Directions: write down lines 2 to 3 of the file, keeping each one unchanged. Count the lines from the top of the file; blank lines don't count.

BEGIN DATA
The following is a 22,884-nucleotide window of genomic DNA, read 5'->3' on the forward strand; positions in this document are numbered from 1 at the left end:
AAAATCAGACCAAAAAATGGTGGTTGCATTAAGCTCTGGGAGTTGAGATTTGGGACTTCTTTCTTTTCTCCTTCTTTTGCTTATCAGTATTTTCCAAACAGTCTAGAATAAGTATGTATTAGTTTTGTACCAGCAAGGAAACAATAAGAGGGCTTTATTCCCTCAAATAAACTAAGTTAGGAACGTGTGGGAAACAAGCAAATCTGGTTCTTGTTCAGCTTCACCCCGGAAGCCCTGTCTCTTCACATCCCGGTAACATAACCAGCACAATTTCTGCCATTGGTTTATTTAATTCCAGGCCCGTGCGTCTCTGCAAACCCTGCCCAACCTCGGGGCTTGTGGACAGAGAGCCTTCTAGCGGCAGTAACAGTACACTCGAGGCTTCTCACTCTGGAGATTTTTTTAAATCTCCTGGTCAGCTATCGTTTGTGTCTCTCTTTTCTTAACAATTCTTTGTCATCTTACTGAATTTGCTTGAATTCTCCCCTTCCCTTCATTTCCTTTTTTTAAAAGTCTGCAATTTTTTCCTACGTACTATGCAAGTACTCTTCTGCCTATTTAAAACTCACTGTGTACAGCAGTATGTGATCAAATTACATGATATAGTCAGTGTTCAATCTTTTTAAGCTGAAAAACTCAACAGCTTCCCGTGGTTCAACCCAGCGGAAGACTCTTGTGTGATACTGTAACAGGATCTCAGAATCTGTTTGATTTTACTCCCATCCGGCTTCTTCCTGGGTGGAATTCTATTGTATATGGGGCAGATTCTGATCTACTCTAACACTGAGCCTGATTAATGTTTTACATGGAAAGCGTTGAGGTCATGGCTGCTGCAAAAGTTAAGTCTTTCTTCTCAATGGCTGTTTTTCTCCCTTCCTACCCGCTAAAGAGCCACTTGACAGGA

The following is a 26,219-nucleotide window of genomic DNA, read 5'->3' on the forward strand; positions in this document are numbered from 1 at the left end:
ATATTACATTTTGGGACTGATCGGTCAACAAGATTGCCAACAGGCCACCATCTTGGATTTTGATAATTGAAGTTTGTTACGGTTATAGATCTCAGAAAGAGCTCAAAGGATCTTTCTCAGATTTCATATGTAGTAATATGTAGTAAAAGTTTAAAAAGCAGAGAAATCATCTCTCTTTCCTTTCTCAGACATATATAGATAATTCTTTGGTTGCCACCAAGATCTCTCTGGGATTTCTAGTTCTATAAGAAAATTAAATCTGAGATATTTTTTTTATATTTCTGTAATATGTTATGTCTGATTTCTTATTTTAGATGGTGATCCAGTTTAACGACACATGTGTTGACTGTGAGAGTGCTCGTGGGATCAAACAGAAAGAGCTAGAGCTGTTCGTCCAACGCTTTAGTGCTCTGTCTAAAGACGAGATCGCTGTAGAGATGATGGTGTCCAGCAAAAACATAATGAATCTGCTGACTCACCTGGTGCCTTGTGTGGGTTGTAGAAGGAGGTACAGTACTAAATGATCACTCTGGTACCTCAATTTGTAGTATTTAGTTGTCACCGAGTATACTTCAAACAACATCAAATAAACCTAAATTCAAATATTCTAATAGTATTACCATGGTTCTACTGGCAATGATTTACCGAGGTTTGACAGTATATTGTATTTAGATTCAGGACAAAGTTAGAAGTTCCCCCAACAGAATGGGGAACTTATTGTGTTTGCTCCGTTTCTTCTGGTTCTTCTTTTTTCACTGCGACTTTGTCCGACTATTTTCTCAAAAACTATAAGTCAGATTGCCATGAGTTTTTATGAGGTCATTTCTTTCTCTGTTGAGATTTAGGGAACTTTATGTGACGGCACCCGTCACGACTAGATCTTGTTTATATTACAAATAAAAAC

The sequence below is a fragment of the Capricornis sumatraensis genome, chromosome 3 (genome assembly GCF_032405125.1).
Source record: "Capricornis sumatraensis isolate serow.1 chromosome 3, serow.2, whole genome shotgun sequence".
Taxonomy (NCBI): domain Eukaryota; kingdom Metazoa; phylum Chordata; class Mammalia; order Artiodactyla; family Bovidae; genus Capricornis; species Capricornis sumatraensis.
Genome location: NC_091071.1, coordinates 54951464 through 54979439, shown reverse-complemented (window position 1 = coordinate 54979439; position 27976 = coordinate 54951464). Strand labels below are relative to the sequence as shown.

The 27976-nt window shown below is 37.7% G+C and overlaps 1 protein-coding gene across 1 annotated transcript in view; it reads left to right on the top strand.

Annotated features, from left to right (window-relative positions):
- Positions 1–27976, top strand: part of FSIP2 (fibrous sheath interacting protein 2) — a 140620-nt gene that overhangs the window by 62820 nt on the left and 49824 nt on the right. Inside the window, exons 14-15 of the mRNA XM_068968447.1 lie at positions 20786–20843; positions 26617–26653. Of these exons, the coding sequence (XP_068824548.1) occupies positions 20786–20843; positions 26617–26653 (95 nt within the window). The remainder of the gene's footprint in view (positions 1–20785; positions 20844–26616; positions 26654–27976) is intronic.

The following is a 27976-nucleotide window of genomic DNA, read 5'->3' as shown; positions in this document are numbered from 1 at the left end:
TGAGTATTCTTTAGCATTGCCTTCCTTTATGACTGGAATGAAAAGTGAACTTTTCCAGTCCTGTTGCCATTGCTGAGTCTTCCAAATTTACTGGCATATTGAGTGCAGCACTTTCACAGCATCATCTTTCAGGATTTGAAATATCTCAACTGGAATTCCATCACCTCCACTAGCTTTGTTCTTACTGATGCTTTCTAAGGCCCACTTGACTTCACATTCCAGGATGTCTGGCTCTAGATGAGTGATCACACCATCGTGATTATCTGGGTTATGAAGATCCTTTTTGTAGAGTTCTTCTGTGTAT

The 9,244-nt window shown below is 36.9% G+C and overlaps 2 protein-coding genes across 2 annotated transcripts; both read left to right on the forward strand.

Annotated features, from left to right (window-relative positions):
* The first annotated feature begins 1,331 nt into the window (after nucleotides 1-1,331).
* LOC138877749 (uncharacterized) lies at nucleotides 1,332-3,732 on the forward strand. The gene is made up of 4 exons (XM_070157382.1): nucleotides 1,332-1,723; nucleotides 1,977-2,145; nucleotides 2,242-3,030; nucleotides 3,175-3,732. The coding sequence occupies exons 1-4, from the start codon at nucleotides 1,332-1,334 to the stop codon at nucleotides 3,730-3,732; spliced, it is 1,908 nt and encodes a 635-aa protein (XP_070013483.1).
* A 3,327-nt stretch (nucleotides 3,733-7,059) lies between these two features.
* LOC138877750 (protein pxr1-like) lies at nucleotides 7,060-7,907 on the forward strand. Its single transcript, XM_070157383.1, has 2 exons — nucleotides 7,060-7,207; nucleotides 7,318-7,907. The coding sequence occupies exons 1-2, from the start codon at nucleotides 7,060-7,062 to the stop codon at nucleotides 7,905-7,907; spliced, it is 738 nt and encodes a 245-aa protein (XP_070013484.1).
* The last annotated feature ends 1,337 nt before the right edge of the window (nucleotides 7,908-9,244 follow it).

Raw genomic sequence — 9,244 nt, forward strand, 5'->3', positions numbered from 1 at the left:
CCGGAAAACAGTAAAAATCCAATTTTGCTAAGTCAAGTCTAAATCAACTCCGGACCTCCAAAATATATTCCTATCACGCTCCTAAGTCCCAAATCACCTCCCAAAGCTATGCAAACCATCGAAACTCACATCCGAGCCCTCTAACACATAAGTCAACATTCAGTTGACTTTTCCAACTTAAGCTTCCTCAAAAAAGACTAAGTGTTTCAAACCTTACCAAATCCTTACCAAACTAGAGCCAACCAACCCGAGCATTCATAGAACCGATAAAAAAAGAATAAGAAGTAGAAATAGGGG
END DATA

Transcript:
AAAATCAGACCAAAAAATGGTGGTTGCATTAAGCTCTGGGAGTTGAGATTTGGGACTTCTTTCTTTTCTCCTTCTTTTGCTTATCAGTATTTTCCAAACAGTCTAGAATAAGTATGTATTAGTTTTGTACCAGCAAGGAAACAATAAGAGGGCTTTATTCCCTCAAATAAACTAAGTTAGGAACGTGTGGGAAACAAGCAAATCTGGTTCTTGTTCAGCTTCACCCCGGAAGCCCTGTCTCTTCACATCCCGGTAACATAACCAGCACAATTTCTGCCATTGGTTTATTTAATTCCAGGCCCGTGCGTCTCTGCAAACCCTGCCCAACCTCGGGGCTTGTGGACAGAGAGCCTTCTAGCGGCAGTAACAGTACACTCGAGGCTTCTCACTCTGGAGATTTTTTTAAATCTCCTGGTCAGCTATCGTTTGTGTCTCTCTTTTCTTAACAATTCTTTGTCATCTTACTGAATTTGCTTGAATTCTCCCCTTCCCTTCATTTCCTTTTTTTAAAAGTCTGCAATTTTTTCCTACGTACTATGCAAGTACTCTTCTGCCTATTTAAAACTCACTGTGTACAGCAGTATGTGATCAAATTACATGATATAGTCAGTGTTCAATCTTTTTAAGCTGAAAAACTCAACAGCTTCCCGTGGTTCAACCCAGCGGAAGACTCTTGTGTGATACTGTAACAGGATCTCAGAATCTGTTTGATTTTACTCCCATCCGGCTTCTTCCTGGGTGGAATTCTATTGTATATGGGGCAGATTCTGATCTACTCTAACACTGAGCCTGATTAATGTTTTACATGGAAAGCGTTGAGGTCATGGCTGCTGCAAAAGTTAAGTCTTTCTTCTCAATGGCTGTTTTTCTCCCTTCCTACCCGCTAAAGAGCCACTTGACAGGA

The following is a 26,219-nucleotide window of genomic DNA, read 5'->3' on the forward strand; positions in this document are numbered from 1 at the left end: